At Spanish Mausoleum, a New Move for 'Justice'

Body of fascist leader Primo de Rivera will be removed from Spain's ex-Valley of the Fallen
By Jenn Gidman,  Newser Staff
Posted Apr 24, 2023 7:54 AM CDT
4 Years After Franco Was Exhumed, Another Big Dig
A friar walks in front of the Valley of the Fallen mausoleum, on the outskirts of Madrid.   (AP Photo/Manu Fernandez, File)

In 2019, Spain exhumed the remains of dictator Francisco Franco from the Valley of the Fallen mausoleum outside Madrid. Now, a second controversial name, tied to a fascist movement that supported Franco's regime, will be removed by his own family from the mausoleum and brought to a new resting place. The nation's presidency minister called the move to exhume Falangist founder Jose Antonio Primo de Rivera—also the son of dictator Miguel Primo de Rivera, who ruled over Spain from 1923 to 1930—"another step in the resignification of the valley," per Reuters. "No person or ideology that evokes the dictatorship should be honored or extolled there," Felix Bolanos said on Friday.

Tens of thousands of people are buried at the basilica, renamed last year to the Valley of Cuelgamuros—many of them victims of the Franco regime who were disinterred from across Spain and brought to the mausoleum, where they were buried anonymously. The renaming came last year as part of the nation's "Democratic Memory" law, brought into play by Spain's current Socialist government and meant to bring "justice, reparation, and dignity" to those who died in the Spanish Civil War from 1936-39 and Franco's dictatorship afterward, per the Guardian.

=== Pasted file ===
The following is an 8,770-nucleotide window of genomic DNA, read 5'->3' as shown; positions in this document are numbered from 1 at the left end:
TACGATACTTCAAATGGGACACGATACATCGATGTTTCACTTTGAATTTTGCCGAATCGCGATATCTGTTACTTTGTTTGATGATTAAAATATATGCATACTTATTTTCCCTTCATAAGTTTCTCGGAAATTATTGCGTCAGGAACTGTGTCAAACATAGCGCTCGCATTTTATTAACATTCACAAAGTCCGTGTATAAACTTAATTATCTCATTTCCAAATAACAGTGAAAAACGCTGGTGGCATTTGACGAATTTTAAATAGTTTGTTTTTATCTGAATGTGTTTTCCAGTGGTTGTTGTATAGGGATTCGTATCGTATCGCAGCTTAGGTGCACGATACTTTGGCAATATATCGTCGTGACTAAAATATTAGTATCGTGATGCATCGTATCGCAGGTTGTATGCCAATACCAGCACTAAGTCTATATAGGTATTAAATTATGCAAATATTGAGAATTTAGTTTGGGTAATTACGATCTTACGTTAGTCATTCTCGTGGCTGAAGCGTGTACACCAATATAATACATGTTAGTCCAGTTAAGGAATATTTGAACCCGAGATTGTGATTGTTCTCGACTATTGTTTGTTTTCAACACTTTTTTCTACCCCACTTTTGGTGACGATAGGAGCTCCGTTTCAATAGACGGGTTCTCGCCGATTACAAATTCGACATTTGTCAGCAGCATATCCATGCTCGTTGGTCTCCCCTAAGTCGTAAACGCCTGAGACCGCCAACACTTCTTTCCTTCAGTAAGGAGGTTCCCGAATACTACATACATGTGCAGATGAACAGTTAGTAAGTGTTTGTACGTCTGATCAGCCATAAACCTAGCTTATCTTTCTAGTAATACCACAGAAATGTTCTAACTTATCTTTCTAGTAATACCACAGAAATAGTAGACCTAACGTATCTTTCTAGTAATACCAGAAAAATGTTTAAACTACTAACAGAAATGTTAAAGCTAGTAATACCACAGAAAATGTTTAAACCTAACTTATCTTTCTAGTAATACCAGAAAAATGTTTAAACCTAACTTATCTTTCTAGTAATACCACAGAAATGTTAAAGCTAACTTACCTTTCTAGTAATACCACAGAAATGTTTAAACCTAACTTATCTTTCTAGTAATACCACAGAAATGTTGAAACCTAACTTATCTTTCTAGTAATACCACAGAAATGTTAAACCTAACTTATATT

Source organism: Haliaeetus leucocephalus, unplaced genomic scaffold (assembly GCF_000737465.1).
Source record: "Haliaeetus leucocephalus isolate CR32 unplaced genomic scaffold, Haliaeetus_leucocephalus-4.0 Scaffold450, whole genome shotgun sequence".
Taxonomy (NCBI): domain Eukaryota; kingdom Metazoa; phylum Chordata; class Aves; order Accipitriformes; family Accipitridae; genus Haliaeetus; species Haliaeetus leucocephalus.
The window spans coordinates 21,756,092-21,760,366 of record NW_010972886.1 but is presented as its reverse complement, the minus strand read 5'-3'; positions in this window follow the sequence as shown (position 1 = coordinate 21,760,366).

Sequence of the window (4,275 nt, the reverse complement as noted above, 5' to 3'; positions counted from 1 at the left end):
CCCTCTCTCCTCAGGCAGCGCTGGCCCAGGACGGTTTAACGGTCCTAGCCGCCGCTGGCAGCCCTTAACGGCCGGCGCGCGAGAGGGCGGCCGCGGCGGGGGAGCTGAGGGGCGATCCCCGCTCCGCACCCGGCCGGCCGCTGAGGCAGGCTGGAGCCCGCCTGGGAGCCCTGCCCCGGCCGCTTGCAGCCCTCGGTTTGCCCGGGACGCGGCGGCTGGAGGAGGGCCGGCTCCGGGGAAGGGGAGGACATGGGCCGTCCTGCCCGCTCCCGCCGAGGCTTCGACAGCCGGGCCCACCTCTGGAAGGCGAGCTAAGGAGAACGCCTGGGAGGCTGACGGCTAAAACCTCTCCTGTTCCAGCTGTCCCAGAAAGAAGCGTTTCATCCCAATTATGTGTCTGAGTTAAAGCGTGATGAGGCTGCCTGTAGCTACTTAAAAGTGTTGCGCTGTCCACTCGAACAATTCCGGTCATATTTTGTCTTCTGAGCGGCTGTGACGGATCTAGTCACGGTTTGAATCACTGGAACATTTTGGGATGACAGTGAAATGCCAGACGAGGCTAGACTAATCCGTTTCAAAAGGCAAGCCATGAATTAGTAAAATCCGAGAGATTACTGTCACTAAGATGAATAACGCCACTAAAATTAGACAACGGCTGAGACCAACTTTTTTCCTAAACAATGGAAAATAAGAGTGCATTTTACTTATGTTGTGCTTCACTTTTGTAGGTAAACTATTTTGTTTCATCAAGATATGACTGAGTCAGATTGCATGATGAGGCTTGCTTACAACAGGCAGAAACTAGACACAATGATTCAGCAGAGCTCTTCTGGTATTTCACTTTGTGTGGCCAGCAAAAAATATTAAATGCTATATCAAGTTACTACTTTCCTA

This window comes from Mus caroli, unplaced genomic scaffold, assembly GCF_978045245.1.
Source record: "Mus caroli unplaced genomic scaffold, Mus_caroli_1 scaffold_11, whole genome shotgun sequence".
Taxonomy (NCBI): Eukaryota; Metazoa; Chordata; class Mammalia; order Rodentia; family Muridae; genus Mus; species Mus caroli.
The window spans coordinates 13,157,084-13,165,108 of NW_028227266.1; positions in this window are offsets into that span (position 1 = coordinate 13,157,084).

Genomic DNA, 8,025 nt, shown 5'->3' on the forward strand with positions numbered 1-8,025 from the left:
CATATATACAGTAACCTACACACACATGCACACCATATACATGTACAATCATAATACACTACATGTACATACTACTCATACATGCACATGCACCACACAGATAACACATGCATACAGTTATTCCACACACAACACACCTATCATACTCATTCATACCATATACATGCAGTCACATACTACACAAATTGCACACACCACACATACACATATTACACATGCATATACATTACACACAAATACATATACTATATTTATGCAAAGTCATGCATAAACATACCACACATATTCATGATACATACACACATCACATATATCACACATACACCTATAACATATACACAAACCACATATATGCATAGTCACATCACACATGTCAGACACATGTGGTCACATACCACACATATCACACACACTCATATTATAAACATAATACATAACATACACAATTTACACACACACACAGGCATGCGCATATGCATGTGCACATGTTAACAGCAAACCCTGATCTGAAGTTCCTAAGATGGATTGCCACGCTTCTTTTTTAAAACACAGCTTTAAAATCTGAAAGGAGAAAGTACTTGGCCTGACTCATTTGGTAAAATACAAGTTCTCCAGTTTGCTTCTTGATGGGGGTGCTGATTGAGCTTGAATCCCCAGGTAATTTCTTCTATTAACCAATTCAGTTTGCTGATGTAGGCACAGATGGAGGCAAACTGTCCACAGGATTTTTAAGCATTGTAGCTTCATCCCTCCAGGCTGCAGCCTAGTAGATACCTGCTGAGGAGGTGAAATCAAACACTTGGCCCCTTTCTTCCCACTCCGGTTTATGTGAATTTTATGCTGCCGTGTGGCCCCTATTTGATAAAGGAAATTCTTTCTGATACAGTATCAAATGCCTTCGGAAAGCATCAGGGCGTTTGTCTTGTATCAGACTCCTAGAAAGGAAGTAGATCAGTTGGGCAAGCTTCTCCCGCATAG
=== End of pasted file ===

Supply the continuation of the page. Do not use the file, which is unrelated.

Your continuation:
The family of Primo de Rivera, who was executed in 1936 after being accused of conspiring against Spain's government, says they decided to exhume his body Monday and rebury it in the San Isidro Cemetery in Madrid, rather than wait for the government to do so under the new law. "The exhumation process should, and will, remain a strictly private family affair so that it doesn't become a public spectacle that could lead to confrontations between Spaniards," the family said in a statement, per Spain's ABC.

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The news has proven frustrating to family members of others buried in the basilica, some of whom have been waiting for years for their own exhumations. "It's all been little steps—unless you're the family of Primo de Rivera, in which case, you ask for it and you get it straight away," Purificacion Lapena, whose grandfather and granduncle were buried there without their families' consent after they were executed in the early part of the civil war, tells the Guardian. (More Spain stories.)

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